Do I need to know Greek to really understand the Bible?

A Greek nun, surrounded by Orthodox priests. (CNS photo by Reuters)
The short answer is no. There are many people in the world who do not know Greek, but have a strong understanding of the Bible academically as well as spiritually. It is unlikely that any Christian you know, including your parish priest, is able to read the New Testament in its original Greek. (The Old Testament was written in Hebrew.) Hopefully you could say of at least some people in your life that they have a deep understanding of the Bible. Thanks to the work of editors and translators like those who produced the New American Bible, someone studying the Bible in English has access to an immense amount of scholarship contained in the introduction, footnotes, and cross-references.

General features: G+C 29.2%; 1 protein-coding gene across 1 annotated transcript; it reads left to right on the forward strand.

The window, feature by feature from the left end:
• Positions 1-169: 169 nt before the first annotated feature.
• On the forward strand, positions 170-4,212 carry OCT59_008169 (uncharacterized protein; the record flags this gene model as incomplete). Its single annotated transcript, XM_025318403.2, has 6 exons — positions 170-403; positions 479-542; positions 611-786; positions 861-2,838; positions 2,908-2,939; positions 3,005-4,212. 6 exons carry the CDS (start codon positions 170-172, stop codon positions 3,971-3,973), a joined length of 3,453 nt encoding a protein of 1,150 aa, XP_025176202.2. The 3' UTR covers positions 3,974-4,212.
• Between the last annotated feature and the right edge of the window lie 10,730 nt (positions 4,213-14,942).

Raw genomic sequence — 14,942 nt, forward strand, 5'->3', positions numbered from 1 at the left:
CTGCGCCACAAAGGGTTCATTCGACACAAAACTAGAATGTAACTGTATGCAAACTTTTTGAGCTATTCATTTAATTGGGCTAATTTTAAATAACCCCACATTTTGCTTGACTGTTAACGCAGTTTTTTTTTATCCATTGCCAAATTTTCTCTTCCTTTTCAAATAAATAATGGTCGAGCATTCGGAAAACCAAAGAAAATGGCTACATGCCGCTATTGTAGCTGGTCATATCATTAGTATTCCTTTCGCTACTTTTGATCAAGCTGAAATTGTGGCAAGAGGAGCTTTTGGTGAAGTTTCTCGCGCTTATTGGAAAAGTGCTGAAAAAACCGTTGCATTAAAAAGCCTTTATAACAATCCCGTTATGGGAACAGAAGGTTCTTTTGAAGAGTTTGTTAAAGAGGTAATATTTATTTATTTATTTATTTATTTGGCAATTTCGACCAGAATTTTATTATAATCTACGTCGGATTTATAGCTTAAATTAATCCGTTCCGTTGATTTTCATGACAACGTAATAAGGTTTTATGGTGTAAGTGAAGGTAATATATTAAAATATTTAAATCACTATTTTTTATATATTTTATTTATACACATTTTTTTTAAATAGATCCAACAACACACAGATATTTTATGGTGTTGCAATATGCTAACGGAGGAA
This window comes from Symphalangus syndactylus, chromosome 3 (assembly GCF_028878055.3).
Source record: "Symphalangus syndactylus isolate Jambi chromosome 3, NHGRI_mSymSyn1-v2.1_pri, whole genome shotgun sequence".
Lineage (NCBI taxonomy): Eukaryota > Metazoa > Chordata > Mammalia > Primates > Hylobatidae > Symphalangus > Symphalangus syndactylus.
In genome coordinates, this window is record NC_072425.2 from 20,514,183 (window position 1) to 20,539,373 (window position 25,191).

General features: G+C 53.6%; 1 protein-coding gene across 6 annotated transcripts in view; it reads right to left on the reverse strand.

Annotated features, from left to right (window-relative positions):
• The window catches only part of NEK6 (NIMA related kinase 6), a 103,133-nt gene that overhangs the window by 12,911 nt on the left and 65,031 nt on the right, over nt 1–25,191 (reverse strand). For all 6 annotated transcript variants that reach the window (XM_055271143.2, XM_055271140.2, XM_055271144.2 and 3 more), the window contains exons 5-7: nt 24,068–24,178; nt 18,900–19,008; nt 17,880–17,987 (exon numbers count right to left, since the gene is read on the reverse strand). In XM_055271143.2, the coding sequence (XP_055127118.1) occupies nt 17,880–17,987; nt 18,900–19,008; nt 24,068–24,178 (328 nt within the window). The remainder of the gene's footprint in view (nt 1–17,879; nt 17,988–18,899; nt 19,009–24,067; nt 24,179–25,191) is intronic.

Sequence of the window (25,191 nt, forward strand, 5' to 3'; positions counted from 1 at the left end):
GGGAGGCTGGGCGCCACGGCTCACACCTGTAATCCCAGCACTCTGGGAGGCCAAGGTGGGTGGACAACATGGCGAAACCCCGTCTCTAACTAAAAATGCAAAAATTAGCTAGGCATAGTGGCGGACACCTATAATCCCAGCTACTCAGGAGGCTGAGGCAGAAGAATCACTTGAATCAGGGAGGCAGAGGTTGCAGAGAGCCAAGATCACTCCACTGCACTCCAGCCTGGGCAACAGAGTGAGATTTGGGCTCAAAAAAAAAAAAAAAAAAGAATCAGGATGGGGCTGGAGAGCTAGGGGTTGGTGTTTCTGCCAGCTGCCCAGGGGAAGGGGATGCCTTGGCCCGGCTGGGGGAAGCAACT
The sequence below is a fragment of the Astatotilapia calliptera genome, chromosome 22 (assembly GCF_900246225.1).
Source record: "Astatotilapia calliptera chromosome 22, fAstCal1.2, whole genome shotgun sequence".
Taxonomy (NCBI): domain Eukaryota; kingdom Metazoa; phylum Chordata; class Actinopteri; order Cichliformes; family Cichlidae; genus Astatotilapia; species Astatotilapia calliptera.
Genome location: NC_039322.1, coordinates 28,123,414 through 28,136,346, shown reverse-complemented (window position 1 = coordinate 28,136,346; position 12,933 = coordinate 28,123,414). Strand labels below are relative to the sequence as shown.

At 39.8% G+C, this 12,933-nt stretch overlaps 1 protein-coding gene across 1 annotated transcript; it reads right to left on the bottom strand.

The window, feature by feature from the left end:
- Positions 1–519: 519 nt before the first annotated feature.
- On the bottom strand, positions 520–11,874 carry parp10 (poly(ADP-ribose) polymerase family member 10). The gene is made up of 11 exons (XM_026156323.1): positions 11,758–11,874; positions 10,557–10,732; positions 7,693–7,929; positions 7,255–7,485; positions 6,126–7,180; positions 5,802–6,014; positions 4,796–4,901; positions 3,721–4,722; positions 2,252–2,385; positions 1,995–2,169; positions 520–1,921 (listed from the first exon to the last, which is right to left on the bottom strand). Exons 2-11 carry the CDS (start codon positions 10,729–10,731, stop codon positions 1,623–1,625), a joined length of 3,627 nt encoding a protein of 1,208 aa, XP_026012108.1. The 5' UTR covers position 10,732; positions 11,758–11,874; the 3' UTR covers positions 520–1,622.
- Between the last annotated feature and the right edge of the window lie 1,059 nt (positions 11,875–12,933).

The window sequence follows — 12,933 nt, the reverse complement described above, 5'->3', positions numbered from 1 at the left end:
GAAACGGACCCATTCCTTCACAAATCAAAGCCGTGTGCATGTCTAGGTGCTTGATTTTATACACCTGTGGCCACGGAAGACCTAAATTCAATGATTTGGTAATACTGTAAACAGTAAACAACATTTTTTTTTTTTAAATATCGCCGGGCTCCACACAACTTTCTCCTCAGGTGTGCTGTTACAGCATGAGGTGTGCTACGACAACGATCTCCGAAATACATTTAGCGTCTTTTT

On the other hand, many of the biblical scholars who teach in higher education learned Greek so that they can delve into the linguistic intricacies of the New Testament. Certainly they are privy to nuances of the language that non-Greek readers aren’t, but their role is to share that information so as to help others understand the teachings as fully as possible.

Ann Naffziger

Ann Naffziger

Ann Naffziger is a scripture instructor and spiritual director in the San Francisco Bay area. She has has written articles on spirituality and theology for various national magazines and edited several books on the Hebrew Scriptures.